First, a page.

The Seymour Board of Selectmen voted Tuesday to name Timm Willis the town’s new Fire Marshal.
Willis, 35, a Seymour native and 2001 graduate of Seymour High School, has been the town’s deputy fire marshal for almost a decade.
His appointment is effective March 29.
Willis is replacing Paul Wetowitz, who is retiring after 19 years as fire marshal, according to The New Haven Register.
Willis credited Wetowitz for being a good manager and teacher, one who knew how give a deputy fire marshal room to learn while not allowing him to go off track.
In addition to investigating the cause and origin of fires, a fire marshal conducts inspections of buildings and multi-family houses (two-family and up). The office also works with the town’s building official to review plans for new construction.
“But my favorite thing is public education,” Willis said. “We get to talk to little kids about fire prevention. We also go to nursing homes, businesses and other facilities to do fire extinguisher training, exit drills in the home, things like that.”
His involvement with the Seymour Fire Department stretches back to 1997, when he joined the Seymour Junior Fire Department at age 14.
Current fire department Chief Michael Lombardi was a junior member then along with Willis. Current Seymour ambulance chief Kyle Kelley was a junior, too, but a few years behind Willis and Lombardi.
“Any type of public service — fire police, EMS — you have to want to do it. You have to enjoy it,” Willis said. “My father (Ed Willis) has been a volunteer since the mid 70s, and my older brother was very involved in Seymour Fire Department and Seymour EMS, too.”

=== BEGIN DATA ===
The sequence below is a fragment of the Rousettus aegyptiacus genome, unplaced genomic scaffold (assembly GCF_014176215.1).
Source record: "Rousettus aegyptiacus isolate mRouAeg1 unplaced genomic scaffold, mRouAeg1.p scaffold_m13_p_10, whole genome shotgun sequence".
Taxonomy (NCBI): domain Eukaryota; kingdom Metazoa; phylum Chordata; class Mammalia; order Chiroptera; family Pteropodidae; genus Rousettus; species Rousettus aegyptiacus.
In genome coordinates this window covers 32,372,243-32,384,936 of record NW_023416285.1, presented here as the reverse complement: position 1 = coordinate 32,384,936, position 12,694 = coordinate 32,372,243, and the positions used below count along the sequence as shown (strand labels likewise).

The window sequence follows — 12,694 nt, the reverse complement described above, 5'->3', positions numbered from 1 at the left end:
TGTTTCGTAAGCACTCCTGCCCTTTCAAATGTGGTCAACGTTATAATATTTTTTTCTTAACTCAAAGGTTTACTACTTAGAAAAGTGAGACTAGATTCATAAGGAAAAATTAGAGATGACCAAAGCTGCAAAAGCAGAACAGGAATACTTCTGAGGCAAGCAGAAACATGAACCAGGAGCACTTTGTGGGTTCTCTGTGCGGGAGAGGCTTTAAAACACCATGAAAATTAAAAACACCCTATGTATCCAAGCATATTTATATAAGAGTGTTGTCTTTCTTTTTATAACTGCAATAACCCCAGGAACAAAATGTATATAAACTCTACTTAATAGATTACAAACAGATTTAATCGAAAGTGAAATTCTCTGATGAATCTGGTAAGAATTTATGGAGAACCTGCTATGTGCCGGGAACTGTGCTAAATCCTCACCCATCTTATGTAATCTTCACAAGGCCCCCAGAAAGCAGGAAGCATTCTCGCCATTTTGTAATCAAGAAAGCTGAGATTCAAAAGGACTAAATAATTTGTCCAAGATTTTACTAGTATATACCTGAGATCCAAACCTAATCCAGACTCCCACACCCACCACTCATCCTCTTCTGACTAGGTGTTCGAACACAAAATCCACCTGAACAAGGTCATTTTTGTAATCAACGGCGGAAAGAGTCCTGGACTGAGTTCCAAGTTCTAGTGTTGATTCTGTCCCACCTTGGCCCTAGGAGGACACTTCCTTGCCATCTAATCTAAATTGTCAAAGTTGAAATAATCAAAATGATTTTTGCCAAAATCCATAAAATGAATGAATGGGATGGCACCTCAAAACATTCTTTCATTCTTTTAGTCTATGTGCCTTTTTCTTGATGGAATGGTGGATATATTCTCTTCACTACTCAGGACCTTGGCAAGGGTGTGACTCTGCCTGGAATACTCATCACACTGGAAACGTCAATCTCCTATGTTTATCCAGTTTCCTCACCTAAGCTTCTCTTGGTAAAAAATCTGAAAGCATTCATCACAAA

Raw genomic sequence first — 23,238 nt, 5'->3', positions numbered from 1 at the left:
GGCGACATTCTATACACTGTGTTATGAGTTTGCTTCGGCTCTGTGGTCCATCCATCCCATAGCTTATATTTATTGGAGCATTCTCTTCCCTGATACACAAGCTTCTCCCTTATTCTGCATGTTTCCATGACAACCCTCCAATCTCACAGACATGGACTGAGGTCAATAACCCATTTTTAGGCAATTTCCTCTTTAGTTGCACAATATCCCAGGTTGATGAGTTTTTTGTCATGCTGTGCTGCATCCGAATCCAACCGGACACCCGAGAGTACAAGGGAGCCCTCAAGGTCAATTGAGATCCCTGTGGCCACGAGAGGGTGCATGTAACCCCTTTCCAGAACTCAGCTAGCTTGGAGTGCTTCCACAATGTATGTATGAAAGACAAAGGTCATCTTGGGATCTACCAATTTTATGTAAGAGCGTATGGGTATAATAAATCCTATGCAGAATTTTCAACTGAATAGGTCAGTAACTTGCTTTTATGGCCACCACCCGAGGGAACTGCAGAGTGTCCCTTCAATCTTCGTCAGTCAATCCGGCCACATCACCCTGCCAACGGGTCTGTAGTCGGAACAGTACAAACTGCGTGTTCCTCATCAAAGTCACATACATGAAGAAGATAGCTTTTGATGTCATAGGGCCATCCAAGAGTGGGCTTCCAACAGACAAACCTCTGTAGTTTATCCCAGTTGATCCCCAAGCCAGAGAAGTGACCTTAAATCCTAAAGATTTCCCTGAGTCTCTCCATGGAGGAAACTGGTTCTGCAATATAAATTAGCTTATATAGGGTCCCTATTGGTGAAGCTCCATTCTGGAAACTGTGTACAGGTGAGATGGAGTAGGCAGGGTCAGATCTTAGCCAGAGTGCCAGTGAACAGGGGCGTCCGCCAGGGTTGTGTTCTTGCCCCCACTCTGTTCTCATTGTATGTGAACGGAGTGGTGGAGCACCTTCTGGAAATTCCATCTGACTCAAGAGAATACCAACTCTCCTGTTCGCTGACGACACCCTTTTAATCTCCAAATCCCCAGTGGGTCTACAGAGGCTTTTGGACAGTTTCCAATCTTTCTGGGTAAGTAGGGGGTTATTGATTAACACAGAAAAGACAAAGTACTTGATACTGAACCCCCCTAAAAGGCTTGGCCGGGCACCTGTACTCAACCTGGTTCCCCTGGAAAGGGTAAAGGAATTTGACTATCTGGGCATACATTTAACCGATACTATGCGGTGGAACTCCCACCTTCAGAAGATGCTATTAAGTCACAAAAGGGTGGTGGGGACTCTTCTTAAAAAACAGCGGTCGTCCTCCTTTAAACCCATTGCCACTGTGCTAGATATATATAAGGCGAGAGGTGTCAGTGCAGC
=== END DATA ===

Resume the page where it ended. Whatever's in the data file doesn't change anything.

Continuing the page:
That brother, Chris, passed away from cancer in April 2002 (his mom, Jody, passed away in 2014).
Chris was just 24 years old when he died. Timm was 18 at the time. The two were just reaching the age when they started to have common interests, and were entering into that sibling phase where they we not just brothers, but friends.
“We both in the fire department. We were both listening to the same music. We were going out together,” he said. Chris went to Timm’s first call as a volunteer firefighter. “At least I was able to spend some time with my brother where we were friends,” Willis said.
He remembers the town rallying around Chris in his time of need. His brother once responded to a rollover crash where a vehicle ended up partially submerged. Chris jumped in and held a woman’s head above the surface so that she would not drown while waiting for other responders to get to the scene get the trapped woman out.
“When he got sick with cancer, that woman actually came back and helped with fundraising,” Willis said.
Willis and his wife, Erin, have been married for two years. She’s an emergency dispatcher. They live in Seymour, and Willis wouldn’t have it any other way.
“I always say (Seymour) is small-town USA. There’s something to said for small-town USA. A town is just a geographical location. Seymour is people and places. It’s a community.”
Seymour First Selectman Kurt Miller said Willis has a solid reputation in town.
“People see him as very hard working and dedicated. He is also very approachable and easy to work with,” Miller said in an email. “I’ve had the chance to watch him grow into the position over the last 7 years. He is really going to be an asset in this position and will continue to move the department forward.”
Stephan Behuniak, a member of the Seymour Board of Selectmen, said Willis is a natural choice to replace Wetowitz as fire marshal.
“I’ve never heard a bad word about him. He is a very high character individual and puts a strong emphasis on education rather than punishment,” Behuniak said in an email. “We are so fortunate that someone like Timm, who has a ton of experience and know how, has chosen to put his roots down in his hometown.”
The starting salary for the fire marshal’s position is $72,967.
Willis was recommended to replace Wetowitz by the town’s fire commission.
The Seymour Fire Marshal’s Office has two full-time positions: Fire Marshal and Deputy Fire Marshal. There are also five volunteer fire inspectors, who hold the same certifications as the paid marshals.
The search for a person to replace Willis as deputy fire marshal is underway.